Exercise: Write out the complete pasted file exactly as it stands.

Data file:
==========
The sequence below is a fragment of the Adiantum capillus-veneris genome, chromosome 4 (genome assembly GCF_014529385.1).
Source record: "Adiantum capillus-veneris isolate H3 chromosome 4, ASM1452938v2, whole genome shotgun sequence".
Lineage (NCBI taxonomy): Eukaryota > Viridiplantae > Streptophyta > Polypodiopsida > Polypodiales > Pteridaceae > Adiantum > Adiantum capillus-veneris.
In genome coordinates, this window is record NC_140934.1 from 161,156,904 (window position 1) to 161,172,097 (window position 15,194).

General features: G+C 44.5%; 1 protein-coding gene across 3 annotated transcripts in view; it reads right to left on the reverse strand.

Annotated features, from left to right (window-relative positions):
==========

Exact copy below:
The sequence below is a fragment of the Adiantum capillus-veneris genome, chromosome 4 (genome assembly GCF_014529385.1).
Source record: "Adiantum capillus-veneris isolate H3 chromosome 4, ASM1452938v2, whole genome shotgun sequence".
Lineage (NCBI taxonomy): Eukaryota > Viridiplantae > Streptophyta > Polypodiopsida > Polypodiales > Pteridaceae > Adiantum > Adiantum capillus-veneris.
In genome coordinates, this window is record NC_140934.1 from 161,156,904 (window position 1) to 161,172,097 (window position 15,194).

General features: G+C 44.5%; 1 protein-coding gene across 3 annotated transcripts in view; it reads right to left on the reverse strand.

Annotated features, from left to right (window-relative positions):